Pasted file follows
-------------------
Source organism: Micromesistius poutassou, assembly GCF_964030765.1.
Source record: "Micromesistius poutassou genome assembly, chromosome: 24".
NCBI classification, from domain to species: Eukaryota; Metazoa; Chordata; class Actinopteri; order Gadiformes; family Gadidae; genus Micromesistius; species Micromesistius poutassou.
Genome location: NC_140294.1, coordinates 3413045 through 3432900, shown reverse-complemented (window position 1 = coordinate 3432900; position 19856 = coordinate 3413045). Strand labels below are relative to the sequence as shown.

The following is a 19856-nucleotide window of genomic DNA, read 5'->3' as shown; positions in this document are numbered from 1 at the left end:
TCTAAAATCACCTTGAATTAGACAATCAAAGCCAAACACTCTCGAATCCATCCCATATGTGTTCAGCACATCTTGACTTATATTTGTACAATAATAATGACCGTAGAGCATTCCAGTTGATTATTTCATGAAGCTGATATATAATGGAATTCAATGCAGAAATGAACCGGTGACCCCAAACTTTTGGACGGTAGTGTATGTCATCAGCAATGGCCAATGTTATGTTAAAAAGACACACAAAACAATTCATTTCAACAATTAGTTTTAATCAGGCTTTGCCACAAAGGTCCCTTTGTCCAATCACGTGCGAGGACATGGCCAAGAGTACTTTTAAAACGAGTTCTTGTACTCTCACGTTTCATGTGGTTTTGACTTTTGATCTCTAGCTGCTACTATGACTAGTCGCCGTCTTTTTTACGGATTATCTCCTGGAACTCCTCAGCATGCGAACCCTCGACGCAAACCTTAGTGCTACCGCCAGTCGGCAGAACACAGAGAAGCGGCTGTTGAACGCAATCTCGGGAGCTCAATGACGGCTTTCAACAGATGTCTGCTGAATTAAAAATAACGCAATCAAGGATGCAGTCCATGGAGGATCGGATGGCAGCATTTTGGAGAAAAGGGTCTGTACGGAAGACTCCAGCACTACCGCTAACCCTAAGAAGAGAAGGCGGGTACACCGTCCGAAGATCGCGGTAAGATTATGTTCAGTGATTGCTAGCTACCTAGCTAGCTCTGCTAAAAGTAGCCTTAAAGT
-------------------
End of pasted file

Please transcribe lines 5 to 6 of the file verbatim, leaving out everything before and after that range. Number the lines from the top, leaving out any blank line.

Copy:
The following is a 19856-nucleotide window of genomic DNA, read 5'->3' as shown; positions in this document are numbered from 1 at the left end:
TCTAAAATCACCTTGAATTAGACAATCAAAGCCAAACACTCTCGAATCCATCCCATATGTGTTCAGCACATCTTGACTTATATTTGTACAATAATAATGACCGTAGAGCATTCCAGTTGATTATTTCATGAAGCTGATATATAATGGAATTCAATGCAGAAATGAACCGGTGACCCCAAACTTTTGGACGGTAGTGTATGTCATCAGCAATGGCCAATGTTATGTTAAAAAGACACACAAAACAATTCATTTCAACAATTAGTTTTAATCAGGCTTTGCCACAAAGGTCCCTTTGTCCAATCACGTGCGAGGACATGGCCAAGAGTACTTTTAAAACGAGTTCTTGTACTCTCACGTTTCATGTGGTTTTGACTTTTGATCTCTAGCTGCTACTATGACTAGTCGCCGTCTTTTTTACGGATTATCTCCTGGAACTCCTCAGCATGCGAACCCTCGACGCAAACCTTAGTGCTACCGCCAGTCGGCAGAACACAGAGAAGCGGCTGTTGAACGCAATCTCGGGAGCTCAATGACGGCTTTCAACAGATGTCTGCTGAATTAAAAATAACGCAATCAAGGATGCAGTCCATGGAGGATCGGATGGCAGCATTTTGGAGAAAAGGGTCTGTACGGAAGACTCCAGCACTACCGCTAACCCTAAGAAGAGAAGGCGGGTACACCGTCCGAAGATCGCGGTAAGATTATGTTCAGTGATTGCTAGCTACCTAGCTAGCTCTGCTAAAAGTAGCCTTAAAGT